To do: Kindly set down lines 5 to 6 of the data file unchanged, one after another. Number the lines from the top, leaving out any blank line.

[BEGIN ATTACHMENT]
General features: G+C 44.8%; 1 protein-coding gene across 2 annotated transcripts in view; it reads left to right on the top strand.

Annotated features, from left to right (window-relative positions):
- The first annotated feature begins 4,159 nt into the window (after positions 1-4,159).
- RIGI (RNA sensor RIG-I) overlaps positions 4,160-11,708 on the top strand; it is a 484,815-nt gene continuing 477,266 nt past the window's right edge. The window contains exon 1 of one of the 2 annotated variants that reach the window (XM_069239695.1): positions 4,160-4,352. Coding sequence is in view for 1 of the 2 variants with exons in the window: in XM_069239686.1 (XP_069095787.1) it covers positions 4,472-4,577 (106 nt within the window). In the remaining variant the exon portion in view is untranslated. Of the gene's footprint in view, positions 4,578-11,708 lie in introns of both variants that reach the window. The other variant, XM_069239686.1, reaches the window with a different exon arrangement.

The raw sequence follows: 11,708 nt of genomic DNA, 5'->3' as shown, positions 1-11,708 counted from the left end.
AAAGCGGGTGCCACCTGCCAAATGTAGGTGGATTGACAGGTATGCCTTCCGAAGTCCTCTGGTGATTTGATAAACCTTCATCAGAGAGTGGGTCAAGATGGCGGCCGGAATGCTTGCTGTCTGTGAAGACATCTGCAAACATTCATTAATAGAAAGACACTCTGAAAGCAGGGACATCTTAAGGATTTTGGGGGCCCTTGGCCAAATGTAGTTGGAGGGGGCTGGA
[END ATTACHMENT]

The raw sequence follows: 11,708 nt of genomic DNA, 5'->3' as shown, positions 1-11,708 counted from the left end.
AAAGCGGGTGCCACCTGCCAAATGTAGGTGGATTGACAGGTATGCCTTCCGAAGTCCTCTGGTGATTTGATAAACCTTCATCAGAGAGTGGGTCAAGATGGCGGCCGGAATGCTTGCTGTCTGTGAAGACATCTGCAAACATTCATTAATAGAAAGACACTCTGAAAGCAGGGACATCTTAAGGATTTTGGGGGCCCTTGGCCAAATGTAGTTGGAGGGGGCTGGA